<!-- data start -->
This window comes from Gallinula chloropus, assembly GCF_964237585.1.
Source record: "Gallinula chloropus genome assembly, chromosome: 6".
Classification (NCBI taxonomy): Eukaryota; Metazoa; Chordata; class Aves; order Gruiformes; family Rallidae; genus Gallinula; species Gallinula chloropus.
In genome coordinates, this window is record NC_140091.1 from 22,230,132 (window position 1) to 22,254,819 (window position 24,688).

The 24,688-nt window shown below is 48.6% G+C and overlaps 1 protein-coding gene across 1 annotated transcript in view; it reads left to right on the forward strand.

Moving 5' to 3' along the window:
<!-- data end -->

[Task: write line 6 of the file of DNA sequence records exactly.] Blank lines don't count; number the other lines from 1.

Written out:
Moving 5' to 3' along the window: